A have-a-go-hero helped prevent further victims of the Sutherland Springs gunman by shooting the suspect and then chasing him with another hero, it emerged on Monday.
Stephen Willeford, who lives near the Texas church targeted yesterday, grabbed his own rifle and rushed to confront Devin Kelley after being told an attack was under way by his daughter.
As the 55-year-old arrived outside the church he came face-to-face with Kelley.
Mr Willeford, a plumber with no military experience, shot him in the side through a gap in his body armour, forcing the killer to flee.
Mr Willeford and another passing resident, Johnnie Langedorff, then chased him at almost 100 miles per hour in a car as the wounded killer tried to make a getaway after taking a hostage.
Kelley is said to have killed 26 people – including a child aged five – when he stormed into the church on Sunday dressed in black tactical gear and armed with an assault rifle.
Freeman Martin, regional director of the Texas Department of Public Safety, said: “The suspect dropped his rifle, which was a Ruger AR assault-type rifle, and fled from the church. The man then chased the gunman.”
Mr Langedorff said: “He got a little bit of a jump on us. So we were doing about 95 miles per hour, going around traffic and everything.
“He just lost control and that’s when I put the vehicle in park. The other gentleman jumped out and had his rifle drawn on him and he didn’t move after that.”
Mr Langendorff told KSAT television that he was acting on instinct to try to prevent the suspect from escaping.
He said the member of the community asked for help and got into Mr Langendorff’s truck. They took off at high speed in pursuit of the gunman on a nearby highway as police were going in the opposite direction toward the church.
Mr Langendorff said the gunman eventually lost control of his vehicle and crashed. He said the other civilian walked up to the vehicle with his gun drawn and the suspect did not move. He stood guard over the gunman until police arrived five to seven minutes later.
Mr Langendorff said: “I was strictly just acting on what’s the right thing to do.”
Social media users have heaped praise on him.
How the Texas church mass shooting unfolded
One wrote on his Facebook page: “Well done, Johnnie! You’re a true patriot and a hero. Thank you for coming to the aid of those in need, at such a terrible time.”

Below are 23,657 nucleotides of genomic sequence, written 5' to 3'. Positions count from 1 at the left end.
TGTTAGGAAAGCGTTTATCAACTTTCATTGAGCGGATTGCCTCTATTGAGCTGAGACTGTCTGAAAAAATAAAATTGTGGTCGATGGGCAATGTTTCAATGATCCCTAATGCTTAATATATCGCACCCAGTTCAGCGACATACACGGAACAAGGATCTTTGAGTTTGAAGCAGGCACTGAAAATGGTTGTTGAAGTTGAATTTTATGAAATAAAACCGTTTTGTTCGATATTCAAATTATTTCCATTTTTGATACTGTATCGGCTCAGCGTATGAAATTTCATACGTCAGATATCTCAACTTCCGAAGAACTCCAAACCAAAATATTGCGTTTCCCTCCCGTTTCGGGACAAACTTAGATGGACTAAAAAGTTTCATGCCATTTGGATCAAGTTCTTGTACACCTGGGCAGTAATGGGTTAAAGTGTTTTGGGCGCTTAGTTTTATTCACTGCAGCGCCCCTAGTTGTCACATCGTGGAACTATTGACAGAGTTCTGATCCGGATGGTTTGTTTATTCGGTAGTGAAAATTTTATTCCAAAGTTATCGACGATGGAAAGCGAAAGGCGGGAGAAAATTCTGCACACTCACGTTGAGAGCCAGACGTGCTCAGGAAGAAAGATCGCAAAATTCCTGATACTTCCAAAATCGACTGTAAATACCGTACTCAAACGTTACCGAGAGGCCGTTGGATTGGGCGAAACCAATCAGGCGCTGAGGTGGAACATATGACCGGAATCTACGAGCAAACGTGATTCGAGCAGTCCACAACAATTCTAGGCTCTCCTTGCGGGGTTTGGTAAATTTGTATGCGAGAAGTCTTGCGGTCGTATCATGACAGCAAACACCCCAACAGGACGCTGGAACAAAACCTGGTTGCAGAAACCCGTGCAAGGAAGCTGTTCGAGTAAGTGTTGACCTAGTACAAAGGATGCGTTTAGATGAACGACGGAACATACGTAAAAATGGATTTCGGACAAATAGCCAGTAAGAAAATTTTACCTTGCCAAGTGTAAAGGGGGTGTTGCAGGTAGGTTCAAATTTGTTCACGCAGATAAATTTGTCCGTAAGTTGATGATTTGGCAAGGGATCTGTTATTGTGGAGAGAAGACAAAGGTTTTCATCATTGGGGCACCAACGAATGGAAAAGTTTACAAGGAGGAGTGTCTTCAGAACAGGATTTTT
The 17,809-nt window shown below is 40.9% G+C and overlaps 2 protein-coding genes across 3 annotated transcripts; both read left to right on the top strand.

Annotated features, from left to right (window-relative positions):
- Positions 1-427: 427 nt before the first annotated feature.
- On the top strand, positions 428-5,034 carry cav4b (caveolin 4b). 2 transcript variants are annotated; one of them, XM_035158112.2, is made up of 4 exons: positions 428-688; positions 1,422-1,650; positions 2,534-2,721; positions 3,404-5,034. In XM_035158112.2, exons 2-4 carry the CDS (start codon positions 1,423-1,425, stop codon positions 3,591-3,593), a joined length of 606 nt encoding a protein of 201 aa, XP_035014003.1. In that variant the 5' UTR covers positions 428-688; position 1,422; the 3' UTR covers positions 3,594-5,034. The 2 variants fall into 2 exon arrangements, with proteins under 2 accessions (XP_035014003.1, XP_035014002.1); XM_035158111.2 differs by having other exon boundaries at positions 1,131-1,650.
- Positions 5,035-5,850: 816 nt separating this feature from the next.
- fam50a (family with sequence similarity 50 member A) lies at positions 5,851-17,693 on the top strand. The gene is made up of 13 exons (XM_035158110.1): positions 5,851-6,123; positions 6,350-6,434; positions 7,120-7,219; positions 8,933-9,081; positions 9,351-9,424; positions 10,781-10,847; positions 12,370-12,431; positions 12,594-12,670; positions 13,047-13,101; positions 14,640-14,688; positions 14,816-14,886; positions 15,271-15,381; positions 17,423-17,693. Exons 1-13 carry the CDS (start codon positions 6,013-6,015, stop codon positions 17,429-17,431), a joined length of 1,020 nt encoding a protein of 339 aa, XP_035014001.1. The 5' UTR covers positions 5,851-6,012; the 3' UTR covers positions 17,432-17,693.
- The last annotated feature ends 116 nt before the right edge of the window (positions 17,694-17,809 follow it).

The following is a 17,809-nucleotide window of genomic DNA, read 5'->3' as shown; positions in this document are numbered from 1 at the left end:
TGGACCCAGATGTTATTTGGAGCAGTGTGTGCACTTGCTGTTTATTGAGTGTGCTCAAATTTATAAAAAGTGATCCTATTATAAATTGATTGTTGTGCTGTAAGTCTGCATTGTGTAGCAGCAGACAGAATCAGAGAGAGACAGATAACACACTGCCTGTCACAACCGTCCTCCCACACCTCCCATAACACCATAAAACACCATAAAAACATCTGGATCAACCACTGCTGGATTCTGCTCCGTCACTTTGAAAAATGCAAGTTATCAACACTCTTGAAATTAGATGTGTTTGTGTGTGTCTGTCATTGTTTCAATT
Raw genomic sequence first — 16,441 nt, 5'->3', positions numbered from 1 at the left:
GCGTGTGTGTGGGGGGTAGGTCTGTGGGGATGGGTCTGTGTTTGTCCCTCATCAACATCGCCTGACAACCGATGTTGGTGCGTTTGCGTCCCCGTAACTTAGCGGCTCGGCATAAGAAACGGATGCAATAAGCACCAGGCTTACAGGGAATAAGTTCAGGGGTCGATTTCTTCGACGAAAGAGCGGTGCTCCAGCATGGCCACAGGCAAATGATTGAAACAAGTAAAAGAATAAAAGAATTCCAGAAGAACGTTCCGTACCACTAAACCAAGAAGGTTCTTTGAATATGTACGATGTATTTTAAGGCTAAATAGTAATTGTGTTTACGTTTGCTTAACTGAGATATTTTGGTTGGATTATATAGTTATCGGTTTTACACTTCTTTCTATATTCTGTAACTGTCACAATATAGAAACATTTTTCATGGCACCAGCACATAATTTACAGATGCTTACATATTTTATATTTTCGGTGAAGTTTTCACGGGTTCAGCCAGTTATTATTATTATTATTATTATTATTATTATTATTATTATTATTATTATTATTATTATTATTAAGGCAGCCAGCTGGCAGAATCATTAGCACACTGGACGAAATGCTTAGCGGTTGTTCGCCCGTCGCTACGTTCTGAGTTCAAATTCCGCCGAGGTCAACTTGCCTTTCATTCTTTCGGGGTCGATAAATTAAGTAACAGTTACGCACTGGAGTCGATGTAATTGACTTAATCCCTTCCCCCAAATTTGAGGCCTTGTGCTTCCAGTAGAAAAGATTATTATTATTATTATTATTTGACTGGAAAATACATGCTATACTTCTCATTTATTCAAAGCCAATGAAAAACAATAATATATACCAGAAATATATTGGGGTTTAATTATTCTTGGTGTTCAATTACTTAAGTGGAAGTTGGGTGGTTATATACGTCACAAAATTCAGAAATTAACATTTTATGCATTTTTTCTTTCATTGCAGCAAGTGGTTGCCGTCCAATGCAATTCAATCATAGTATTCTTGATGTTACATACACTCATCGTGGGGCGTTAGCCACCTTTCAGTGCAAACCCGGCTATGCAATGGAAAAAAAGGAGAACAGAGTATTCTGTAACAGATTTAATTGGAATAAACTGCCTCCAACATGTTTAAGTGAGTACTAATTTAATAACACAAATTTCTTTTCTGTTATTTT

Kelley was found a short distance away in his crashed vehicle, dead from a bullet wound. He had several more guns in his car.
Police believe Kelley committed suicide.
The local sheriff said relatives of the gunman sometimes worshipped at the church but were not there during Sunday’s attack.
“We know that his ex-in-laws or in-laws came to church here from time to time,” Wilson County Sheriff Joe Tackitt Jr. told CNN in an interview. “They were not here yesterday.”
President Donald Trump praised Mr Willeford for preventing further casualties, as he ignored questions about whether the US needs to consider tightening gun laws.
Speaking at a news conference in Japan, Mr Trump said: “Fortunately somebody else had a gun that was shooting in the opposite direction, otherwise it would have been – as bad as it was – it would have been much worse.”
Kelley served in logistics readiness at Holloman Air Force Base in New Mexico, and was jailed for one year in 2012 on two counts alleging assault on his wife Danielle Shields and their child.
In 2014, he was kicked out of the military.
Old school friends described Kelley, who lived in nearby New Braunfels, Texas, as a “creep” who made no secret of his anti-religious views.
Nina Rose Nava, who went to school with Kelley, said: “He was always talking about how people who believe in God were stupid and trying to preach his atheism.’
On Kelley’s Facebook page, he appeared to have a fascination with guns. He had recently shared a photo of an AR-15 style gun with the caption: ‘She’s a bad bitch”.
Kelley’s mother-in-law, Michelle Shields, is understood to be a parishioner at the First Baptist Church and was friends on social media with First Baptist Pastor Frank Pomeroy and his wife.
The shooting comes just over a month after a gunman opened fire on an outdoor music festival on the Las Vegas Strip from the 32nd floor of a hotel-casino, killing 58 people and wounding more than 500.